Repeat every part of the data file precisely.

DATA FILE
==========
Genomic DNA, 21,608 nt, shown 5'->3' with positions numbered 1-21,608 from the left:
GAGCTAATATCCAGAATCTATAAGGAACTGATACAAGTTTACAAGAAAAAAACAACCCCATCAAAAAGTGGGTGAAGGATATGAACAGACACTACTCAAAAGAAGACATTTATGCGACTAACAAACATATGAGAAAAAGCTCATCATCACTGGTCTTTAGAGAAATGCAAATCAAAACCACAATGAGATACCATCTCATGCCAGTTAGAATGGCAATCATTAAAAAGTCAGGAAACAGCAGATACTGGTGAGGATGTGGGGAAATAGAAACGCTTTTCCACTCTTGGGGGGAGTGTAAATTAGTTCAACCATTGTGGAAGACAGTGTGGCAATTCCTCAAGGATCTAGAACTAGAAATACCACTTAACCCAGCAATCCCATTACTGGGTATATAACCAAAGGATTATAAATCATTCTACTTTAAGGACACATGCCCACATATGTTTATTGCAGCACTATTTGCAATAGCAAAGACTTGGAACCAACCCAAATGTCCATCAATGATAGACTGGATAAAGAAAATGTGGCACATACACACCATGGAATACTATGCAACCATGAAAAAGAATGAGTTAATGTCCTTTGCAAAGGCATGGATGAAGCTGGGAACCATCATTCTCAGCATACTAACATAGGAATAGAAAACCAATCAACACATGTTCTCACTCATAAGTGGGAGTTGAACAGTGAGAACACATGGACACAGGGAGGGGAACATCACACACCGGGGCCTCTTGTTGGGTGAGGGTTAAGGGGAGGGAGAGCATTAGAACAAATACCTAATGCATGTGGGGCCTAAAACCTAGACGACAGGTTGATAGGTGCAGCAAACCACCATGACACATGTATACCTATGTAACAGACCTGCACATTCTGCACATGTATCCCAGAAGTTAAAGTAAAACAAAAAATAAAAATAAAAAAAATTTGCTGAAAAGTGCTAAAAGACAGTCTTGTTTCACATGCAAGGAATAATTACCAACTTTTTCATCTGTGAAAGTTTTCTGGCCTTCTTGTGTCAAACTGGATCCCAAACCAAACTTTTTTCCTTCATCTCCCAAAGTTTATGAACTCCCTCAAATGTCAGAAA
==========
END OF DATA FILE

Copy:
Genomic DNA, 21,608 nt, shown 5'->3' with positions numbered 1-21,608 from the left:
GAGCTAATATCCAGAATCTATAAGGAACTGATACAAGTTTACAAGAAAAAAACAACCCCATCAAAAAGTGGGTGAAGGATATGAACAGACACTACTCAAAAGAAGACATTTATGCGACTAACAAACATATGAGAAAAAGCTCATCATCACTGGTCTTTAGAGAAATGCAAATCAAAACCACAATGAGATACCATCTCATGCCAGTTAGAATGGCAATCATTAAAAAGTCAGGAAACAGCAGATACTGGTGAGGATGTGGGGAAATAGAAACGCTTTTCCACTCTTGGGGGGAGTGTAAATTAGTTCAACCATTGTGGAAGACAGTGTGGCAATTCCTCAAGGATCTAGAACTAGAAATACCACTTAACCCAGCAATCCCATTACTGGGTATATAACCAAAGGATTATAAATCATTCTACTTTAAGGACACATGCCCACATATGTTTATTGCAGCACTATTTGCAATAGCAAAGACTTGGAACCAACCCAAATGTCCATCAATGATAGACTGGATAAAGAAAATGTGGCACATACACACCATGGAATACTATGCAACCATGAAAAAGAATGAGTTAATGTCCTTTGCAAAGGCATGGATGAAGCTGGGAACCATCATTCTCAGCATACTAACATAGGAATAGAAAACCAATCAACACATGTTCTCACTCATAAGTGGGAGTTGAACAGTGAGAACACATGGACACAGGGAGGGGAACATCACACACCGGGGCCTCTTGTTGGGTGAGGGTTAAGGGGAGGGAGAGCATTAGAACAAATACCTAATGCATGTGGGGCCTAAAACCTAGACGACAGGTTGATAGGTGCAGCAAACCACCATGACACATGTATACCTATGTAACAGACCTGCACATTCTGCACATGTATCCCAGAAGTTAAAGTAAAACAAAAAATAAAAATAAAAAAAATTTGCTGAAAAGTGCTAAAAGACAGTCTTGTTTCACATGCAAGGAATAATTACCAACTTTTTCATCTGTGAAAGTTTTCTGGCCTTCTTGTGTCAAACTGGATCCCAAACCAAACTTTTTTCCTTCATCTCCCAAAGTTTATGAACTCCCTCAAATGTCAGAAA